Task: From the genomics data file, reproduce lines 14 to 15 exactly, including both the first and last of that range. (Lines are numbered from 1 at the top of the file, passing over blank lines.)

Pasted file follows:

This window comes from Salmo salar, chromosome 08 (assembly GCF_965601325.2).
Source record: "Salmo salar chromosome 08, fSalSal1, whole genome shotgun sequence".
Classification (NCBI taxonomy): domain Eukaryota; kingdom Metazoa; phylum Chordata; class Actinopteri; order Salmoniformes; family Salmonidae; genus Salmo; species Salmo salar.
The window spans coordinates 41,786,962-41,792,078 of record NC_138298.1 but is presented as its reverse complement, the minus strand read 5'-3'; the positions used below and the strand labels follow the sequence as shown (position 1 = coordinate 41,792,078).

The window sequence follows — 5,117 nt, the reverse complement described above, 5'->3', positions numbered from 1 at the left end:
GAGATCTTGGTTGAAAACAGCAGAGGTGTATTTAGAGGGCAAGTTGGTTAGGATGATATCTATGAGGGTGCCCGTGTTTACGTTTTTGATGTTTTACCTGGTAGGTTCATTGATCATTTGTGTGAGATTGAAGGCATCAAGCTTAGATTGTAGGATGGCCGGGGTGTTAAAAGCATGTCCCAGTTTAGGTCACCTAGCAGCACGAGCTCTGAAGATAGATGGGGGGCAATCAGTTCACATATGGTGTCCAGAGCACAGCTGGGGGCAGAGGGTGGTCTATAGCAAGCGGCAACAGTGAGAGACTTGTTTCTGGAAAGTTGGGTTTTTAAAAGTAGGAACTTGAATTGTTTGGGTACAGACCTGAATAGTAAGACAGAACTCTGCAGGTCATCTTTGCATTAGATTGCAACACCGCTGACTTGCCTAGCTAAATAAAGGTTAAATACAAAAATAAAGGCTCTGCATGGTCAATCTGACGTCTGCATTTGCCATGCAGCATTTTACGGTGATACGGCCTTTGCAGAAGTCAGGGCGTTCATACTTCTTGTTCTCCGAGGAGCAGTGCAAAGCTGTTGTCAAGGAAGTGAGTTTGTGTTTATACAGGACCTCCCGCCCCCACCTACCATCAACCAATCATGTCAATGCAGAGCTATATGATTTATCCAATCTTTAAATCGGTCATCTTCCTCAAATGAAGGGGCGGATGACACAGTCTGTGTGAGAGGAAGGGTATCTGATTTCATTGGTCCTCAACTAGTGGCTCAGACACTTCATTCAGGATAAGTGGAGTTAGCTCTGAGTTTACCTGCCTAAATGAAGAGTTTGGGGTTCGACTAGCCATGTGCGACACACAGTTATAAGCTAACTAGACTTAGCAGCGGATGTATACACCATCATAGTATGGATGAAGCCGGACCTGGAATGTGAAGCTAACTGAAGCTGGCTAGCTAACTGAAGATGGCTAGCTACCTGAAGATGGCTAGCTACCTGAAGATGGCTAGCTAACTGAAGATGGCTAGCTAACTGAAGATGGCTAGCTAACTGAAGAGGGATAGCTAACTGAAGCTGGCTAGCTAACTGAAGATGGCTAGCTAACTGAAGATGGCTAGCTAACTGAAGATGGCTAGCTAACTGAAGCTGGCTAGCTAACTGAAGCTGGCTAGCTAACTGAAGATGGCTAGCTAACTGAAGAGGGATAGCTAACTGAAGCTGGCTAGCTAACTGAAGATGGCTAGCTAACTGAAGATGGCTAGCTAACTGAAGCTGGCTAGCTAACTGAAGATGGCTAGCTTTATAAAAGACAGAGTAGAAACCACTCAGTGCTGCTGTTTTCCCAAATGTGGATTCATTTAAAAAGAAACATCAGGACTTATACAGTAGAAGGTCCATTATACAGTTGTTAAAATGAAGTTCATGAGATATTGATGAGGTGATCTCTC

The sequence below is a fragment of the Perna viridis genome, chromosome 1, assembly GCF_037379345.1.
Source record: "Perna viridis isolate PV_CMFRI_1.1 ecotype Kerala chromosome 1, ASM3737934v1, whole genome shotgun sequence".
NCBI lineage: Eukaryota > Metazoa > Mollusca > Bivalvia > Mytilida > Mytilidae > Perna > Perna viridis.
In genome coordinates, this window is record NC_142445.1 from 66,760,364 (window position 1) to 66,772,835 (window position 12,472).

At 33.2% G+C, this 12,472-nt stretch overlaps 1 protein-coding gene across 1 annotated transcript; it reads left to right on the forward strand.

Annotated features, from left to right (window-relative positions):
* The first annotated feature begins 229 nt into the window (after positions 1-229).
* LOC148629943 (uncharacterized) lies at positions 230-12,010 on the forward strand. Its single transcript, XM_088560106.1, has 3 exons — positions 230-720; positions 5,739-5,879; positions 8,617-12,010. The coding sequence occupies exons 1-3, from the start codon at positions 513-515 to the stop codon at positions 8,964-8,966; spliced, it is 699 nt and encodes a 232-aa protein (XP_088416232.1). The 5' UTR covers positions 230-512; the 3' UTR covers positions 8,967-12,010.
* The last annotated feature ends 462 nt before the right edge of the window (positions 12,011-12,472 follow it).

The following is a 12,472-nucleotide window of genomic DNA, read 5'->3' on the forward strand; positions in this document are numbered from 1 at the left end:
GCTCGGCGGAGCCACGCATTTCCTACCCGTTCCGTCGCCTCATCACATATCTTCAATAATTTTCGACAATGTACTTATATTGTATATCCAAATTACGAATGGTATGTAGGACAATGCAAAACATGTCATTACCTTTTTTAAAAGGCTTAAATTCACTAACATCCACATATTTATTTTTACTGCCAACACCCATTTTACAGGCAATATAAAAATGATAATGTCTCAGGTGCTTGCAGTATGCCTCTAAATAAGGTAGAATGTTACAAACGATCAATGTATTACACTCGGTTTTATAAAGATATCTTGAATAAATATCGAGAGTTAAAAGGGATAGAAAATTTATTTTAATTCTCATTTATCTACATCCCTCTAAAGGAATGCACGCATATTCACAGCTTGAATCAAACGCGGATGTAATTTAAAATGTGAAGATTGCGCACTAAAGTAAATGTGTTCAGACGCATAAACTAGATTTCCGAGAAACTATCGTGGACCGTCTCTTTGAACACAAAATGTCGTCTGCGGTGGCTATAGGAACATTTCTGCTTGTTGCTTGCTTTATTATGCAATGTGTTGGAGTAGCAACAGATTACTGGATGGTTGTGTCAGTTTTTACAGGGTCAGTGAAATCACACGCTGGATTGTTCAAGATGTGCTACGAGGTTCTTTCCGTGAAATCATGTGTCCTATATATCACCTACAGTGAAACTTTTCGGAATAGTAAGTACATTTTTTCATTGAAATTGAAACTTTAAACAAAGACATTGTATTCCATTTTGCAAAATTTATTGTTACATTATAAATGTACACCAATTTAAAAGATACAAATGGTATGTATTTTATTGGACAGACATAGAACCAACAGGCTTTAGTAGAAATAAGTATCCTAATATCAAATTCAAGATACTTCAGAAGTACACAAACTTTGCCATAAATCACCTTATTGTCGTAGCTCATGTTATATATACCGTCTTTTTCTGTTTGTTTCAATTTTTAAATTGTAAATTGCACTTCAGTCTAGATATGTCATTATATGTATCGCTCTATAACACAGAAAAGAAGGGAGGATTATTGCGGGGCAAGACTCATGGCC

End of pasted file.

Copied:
* LOC148629943 (uncharacterized) lies at positions 230-12,010 on the forward strand. Its single transcript, XM_088560106.1, has 3 exons — positions 230-720; positions 5,739-5,879; positions 8,617-12,010. The coding sequence occupies exons 1-3, from the start codon at positions 513-515 to the stop codon at positions 8,964-8,966; spliced, it is 699 nt and encodes a 232-aa protein (XP_088416232.1). The 5' UTR covers positions 230-512; the 3' UTR covers positions 8,967-12,010.
* The last annotated feature ends 462 nt before the right edge of the window (positions 12,011-12,472 follow it).